Salesforce DX - Introduction

4.10.2019
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Salesforce DX – Introduction

Salesforce DX stands for Salesforce Developer Experience. It is a Salesforce product within the App cloud that helps developers to develop and manage the Salesforce app efficiently.

Salesforce DX proposes a new project structure for the org’s code and configuration. It is mainly used by developers as it permits us to have a true version control. We can store all the code and configuration items in a system called “Version control” (VCS) to bring consistency to the team’s development processes. Version control is an important part of an agile release plan. It helps users develop and release new features quickly and with almost negligible risk factors.

Now when it comes to Apex coding, Salesforce Developer Experience (DX) incorporates a lot to give us towards ‘Source-Driven-Development’.

– We can benefit from the modern collaboration technologies
– Rapid Testing and Development
– Ability to apply best practices to Software Development
– More agility to develop Salesforce apps in a team environment. Instead of the org, our version control system would be the source of truth.

Salesforce DX introduces a brand new sort of Salesforce environment in Scratch orgs. These are orgs consisting of Salesforce code that may simply be created or destroyed per module/feature, thus speeding up the standard development workflow.

Why use DX?

In a regular Salesforce development lifecycle, application developers use different sandboxes to create and test changes. With Salesforce DX, we can change the way our team members work. Instead of collecting together the state of various environments to get the latest versions of code or metadata, the team can get the latest versions from a centralized source control system, like Git or Subversion. This way of managing development artifacts that is code and other customizations is called source driven development.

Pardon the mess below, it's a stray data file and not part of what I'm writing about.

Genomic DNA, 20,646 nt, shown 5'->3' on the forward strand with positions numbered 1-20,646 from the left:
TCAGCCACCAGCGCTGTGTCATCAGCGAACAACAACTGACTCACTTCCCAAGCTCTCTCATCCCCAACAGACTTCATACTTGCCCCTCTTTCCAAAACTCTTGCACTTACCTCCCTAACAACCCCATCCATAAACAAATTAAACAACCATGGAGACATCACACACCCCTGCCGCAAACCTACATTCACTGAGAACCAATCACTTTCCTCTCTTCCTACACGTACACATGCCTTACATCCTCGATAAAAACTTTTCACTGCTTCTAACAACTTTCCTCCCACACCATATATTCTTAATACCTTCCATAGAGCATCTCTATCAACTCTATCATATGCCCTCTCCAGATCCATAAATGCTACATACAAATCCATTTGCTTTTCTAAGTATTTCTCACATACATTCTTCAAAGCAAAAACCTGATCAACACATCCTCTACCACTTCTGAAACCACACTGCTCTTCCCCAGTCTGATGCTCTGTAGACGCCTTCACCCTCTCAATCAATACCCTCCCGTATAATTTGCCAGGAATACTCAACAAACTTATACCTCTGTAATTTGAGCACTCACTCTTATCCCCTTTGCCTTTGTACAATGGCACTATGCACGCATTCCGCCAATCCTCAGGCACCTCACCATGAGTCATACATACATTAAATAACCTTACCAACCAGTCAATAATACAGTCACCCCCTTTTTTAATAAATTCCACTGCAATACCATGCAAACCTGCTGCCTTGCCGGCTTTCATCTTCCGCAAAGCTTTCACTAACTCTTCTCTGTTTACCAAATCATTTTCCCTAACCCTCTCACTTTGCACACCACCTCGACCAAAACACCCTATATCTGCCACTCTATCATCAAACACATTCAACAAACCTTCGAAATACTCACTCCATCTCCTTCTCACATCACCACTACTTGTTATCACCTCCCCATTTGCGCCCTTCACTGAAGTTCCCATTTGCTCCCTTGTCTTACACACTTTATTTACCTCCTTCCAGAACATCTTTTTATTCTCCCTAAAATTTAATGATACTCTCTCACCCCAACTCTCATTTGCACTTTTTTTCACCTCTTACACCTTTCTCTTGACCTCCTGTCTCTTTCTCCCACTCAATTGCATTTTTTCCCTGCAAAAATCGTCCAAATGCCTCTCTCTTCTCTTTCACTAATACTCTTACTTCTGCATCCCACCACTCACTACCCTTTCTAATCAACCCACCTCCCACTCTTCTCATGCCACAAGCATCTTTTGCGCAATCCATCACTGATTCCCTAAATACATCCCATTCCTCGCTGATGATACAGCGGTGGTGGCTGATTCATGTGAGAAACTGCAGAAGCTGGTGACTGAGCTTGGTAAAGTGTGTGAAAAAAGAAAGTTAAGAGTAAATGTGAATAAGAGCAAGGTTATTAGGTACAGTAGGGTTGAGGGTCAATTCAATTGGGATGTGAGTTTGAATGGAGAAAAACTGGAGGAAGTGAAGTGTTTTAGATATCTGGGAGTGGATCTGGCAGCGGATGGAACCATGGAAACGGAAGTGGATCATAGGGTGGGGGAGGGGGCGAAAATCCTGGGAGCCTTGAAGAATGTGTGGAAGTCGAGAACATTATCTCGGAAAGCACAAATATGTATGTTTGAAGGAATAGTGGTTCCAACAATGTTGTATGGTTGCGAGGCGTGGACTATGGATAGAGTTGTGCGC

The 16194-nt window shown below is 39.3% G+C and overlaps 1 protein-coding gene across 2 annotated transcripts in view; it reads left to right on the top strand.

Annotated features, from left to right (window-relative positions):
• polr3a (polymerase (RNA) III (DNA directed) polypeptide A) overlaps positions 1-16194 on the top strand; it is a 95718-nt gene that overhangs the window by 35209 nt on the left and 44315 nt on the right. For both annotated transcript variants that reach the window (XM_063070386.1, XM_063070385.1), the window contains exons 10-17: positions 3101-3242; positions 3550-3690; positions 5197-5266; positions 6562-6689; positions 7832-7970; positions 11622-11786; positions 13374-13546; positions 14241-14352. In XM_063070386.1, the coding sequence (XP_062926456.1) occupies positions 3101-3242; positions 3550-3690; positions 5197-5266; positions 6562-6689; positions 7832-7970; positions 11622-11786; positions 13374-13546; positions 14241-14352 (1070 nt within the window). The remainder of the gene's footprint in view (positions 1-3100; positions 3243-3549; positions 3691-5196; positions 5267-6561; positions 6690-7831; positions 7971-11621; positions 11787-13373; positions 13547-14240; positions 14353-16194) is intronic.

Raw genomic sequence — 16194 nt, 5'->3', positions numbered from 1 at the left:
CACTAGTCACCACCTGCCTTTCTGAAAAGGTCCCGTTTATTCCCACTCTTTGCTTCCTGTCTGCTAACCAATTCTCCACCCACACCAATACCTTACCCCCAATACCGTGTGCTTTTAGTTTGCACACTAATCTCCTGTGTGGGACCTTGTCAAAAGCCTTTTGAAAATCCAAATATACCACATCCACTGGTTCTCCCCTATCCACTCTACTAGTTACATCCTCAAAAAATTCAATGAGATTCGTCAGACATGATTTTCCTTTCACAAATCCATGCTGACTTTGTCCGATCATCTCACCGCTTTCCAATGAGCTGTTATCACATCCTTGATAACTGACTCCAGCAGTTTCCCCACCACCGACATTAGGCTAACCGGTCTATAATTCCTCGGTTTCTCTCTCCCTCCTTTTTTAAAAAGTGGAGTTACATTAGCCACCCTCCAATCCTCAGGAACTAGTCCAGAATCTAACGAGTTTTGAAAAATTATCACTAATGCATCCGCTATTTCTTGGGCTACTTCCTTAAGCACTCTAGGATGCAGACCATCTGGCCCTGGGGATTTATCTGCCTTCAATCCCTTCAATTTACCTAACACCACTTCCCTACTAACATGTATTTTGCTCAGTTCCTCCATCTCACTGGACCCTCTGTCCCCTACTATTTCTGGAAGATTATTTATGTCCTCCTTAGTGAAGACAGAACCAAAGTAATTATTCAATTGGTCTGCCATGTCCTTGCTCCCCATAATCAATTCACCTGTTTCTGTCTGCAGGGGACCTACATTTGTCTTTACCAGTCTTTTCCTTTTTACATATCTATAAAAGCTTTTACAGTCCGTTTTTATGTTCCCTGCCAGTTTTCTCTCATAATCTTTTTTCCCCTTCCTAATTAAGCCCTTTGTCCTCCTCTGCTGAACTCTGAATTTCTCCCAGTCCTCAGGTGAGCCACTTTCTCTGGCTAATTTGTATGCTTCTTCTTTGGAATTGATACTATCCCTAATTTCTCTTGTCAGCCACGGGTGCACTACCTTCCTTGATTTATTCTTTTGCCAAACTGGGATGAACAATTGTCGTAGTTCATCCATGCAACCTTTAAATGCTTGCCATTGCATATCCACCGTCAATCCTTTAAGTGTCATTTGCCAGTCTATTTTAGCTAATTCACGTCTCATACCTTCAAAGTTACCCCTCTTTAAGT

Migrating to source driven development won’t drop conflicts in code or metadata, or alter the need to communicate clearly across teams. But it does put the burden of planning, managing and fixing changes into source control systems, which are built to do this efficiently. Source driven development can also give the team greater clarity into the changes done to the org, whether in code or configuration, and more reliable alternatives to undo changes that have negative impacts.

In addition to supporting source driven development, Salesforce DX has features to help move to a new way of managing propaganda and the changes we make to the org. Within the Developer team, using the tools of Salesforce DX has allowed us to work together on building applications and iterating on our approaches quicker than ever before.

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